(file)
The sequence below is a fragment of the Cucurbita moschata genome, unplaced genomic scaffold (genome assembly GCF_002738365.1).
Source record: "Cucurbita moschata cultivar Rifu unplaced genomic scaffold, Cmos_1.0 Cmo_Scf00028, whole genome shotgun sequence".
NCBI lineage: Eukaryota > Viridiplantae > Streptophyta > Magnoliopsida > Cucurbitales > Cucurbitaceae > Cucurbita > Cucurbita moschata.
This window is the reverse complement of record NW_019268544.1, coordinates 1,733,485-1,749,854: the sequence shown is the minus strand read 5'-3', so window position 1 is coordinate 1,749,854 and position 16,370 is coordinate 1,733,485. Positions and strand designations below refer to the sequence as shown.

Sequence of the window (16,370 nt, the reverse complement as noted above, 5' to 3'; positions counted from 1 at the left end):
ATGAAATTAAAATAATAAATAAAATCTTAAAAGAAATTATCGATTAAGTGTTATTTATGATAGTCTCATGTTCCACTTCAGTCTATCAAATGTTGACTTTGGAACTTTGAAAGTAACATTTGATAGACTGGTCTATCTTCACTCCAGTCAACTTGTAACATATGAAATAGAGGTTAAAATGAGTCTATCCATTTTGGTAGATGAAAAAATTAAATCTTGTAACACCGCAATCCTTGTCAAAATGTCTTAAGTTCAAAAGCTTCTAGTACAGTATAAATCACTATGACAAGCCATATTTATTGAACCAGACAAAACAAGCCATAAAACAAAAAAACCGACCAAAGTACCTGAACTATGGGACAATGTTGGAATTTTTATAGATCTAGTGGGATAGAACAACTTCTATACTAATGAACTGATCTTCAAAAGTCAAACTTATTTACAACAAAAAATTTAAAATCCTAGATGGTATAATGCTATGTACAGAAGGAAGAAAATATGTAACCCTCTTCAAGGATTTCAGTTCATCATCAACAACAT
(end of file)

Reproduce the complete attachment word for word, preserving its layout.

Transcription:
The sequence below is a fragment of the Cucurbita moschata genome, unplaced genomic scaffold (genome assembly GCF_002738365.1).
Source record: "Cucurbita moschata cultivar Rifu unplaced genomic scaffold, Cmos_1.0 Cmo_Scf00028, whole genome shotgun sequence".
NCBI lineage: Eukaryota > Viridiplantae > Streptophyta > Magnoliopsida > Cucurbitales > Cucurbitaceae > Cucurbita > Cucurbita moschata.
This window is the reverse complement of record NW_019268544.1, coordinates 1,733,485-1,749,854: the sequence shown is the minus strand read 5'-3', so window position 1 is coordinate 1,749,854 and position 16,370 is coordinate 1,733,485. Positions and strand designations below refer to the sequence as shown.

Sequence of the window (16,370 nt, the reverse complement as noted above, 5' to 3'; positions counted from 1 at the left end):
ATGAAATTAAAATAATAAATAAAATCTTAAAAGAAATTATCGATTAAGTGTTATTTATGATAGTCTCATGTTCCACTTCAGTCTATCAAATGTTGACTTTGGAACTTTGAAAGTAACATTTGATAGACTGGTCTATCTTCACTCCAGTCAACTTGTAACATATGAAATAGAGGTTAAAATGAGTCTATCCATTTTGGTAGATGAAAAAATTAAATCTTGTAACACCGCAATCCTTGTCAAAATGTCTTAAGTTCAAAAGCTTCTAGTACAGTATAAATCACTATGACAAGCCATATTTATTGAACCAGACAAAACAAGCCATAAAACAAAAAAACCGACCAAAGTACCTGAACTATGGGACAATGTTGGAATTTTTATAGATCTAGTGGGATAGAACAACTTCTATACTAATGAACTGATCTTCAAAAGTCAAACTTATTTACAACAAAAAATTTAAAATCCTAGATGGTATAATGCTATGTACAGAAGGAAGAAAATATGTAACCCTCTTCAAGGATTTCAGTTCATCATCAACAACAT